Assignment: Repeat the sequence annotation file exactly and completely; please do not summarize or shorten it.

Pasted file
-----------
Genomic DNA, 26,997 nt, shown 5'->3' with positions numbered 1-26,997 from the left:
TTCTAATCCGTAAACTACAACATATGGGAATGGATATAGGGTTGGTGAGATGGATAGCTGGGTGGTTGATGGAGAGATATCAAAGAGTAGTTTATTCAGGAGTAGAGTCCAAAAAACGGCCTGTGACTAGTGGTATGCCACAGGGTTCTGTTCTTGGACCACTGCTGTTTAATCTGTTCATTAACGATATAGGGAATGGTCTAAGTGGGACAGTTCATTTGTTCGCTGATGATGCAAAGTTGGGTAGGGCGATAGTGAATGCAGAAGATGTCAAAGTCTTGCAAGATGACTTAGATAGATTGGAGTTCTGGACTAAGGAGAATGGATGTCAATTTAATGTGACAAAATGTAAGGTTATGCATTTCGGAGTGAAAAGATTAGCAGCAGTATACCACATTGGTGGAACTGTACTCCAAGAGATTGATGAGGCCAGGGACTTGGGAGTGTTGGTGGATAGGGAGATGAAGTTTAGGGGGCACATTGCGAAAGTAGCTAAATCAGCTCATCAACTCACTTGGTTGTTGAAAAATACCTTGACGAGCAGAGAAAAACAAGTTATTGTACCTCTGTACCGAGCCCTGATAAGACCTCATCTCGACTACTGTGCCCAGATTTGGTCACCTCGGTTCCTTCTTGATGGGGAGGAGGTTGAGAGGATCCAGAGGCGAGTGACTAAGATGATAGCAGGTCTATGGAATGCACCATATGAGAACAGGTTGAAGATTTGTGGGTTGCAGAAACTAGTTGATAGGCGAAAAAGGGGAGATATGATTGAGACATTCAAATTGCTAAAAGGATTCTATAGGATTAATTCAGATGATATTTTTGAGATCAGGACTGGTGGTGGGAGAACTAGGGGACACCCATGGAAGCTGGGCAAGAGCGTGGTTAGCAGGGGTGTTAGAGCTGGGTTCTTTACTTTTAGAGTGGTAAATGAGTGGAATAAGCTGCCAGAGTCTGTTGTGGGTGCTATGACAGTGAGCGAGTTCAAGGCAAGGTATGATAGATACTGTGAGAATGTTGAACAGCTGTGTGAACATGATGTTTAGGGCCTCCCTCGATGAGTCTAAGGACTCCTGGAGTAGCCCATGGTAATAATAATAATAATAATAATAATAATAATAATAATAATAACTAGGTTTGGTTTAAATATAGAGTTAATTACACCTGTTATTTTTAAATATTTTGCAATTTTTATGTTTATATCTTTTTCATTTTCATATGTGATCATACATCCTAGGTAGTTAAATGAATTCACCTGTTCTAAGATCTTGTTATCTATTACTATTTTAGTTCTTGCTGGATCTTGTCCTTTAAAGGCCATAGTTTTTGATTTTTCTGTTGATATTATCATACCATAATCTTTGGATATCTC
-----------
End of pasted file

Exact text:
Genomic DNA, 26,997 nt, shown 5'->3' with positions numbered 1-26,997 from the left:
TTCTAATCCGTAAACTACAACATATGGGAATGGATATAGGGTTGGTGAGATGGATAGCTGGGTGGTTGATGGAGAGATATCAAAGAGTAGTTTATTCAGGAGTAGAGTCCAAAAAACGGCCTGTGACTAGTGGTATGCCACAGGGTTCTGTTCTTGGACCACTGCTGTTTAATCTGTTCATTAACGATATAGGGAATGGTCTAAGTGGGACAGTTCATTTGTTCGCTGATGATGCAAAGTTGGGTAGGGCGATAGTGAATGCAGAAGATGTCAAAGTCTTGCAAGATGACTTAGATAGATTGGAGTTCTGGACTAAGGAGAATGGATGTCAATTTAATGTGACAAAATGTAAGGTTATGCATTTCGGAGTGAAAAGATTAGCAGCAGTATACCACATTGGTGGAACTGTACTCCAAGAGATTGATGAGGCCAGGGACTTGGGAGTGTTGGTGGATAGGGAGATGAAGTTTAGGGGGCACATTGCGAAAGTAGCTAAATCAGCTCATCAACTCACTTGGTTGTTGAAAAATACCTTGACGAGCAGAGAAAAACAAGTTATTGTACCTCTGTACCGAGCCCTGATAAGACCTCATCTCGACTACTGTGCCCAGATTTGGTCACCTCGGTTCCTTCTTGATGGGGAGGAGGTTGAGAGGATCCAGAGGCGAGTGACTAAGATGATAGCAGGTCTATGGAATGCACCATATGAGAACAGGTTGAAGATTTGTGGGTTGCAGAAACTAGTTGATAGGCGAAAAAGGGGAGATATGATTGAGACATTCAAATTGCTAAAAGGATTCTATAGGATTAATTCAGATGATATTTTTGAGATCAGGACTGGTGGTGGGAGAACTAGGGGACACCCATGGAAGCTGGGCAAGAGCGTGGTTAGCAGGGGTGTTAGAGCTGGGTTCTTTACTTTTAGAGTGGTAAATGAGTGGAATAAGCTGCCAGAGTCTGTTGTGGGTGCTATGACAGTGAGCGAGTTCAAGGCAAGGTATGATAGATACTGTGAGAATGTTGAACAGCTGTGTGAACATGATGTTTAGGGCCTCCCTCGATGAGTCTAAGGACTCCTGGAGTAGCCCATGGTAATAATAATAATAATAATAATAATAATAATAATAATAATAACTAGGTTTGGTTTAAATATAGAGTTAATTACACCTGTTATTTTTAAATATTTTGCAATTTTTATGTTTATATCTTTTTCATTTTCATATGTGATCATACATCCTAGGTAGTTAAATGAATTCACCTGTTCTAAGATCTTGTTATCTATTACTATTTTAGTTCTTGCTGGATCTTGTCCTTTAAAGGCCATAGTTTTTGATTTTTCTGTTGATATTATCATACCATAATCTTTGGATATCTC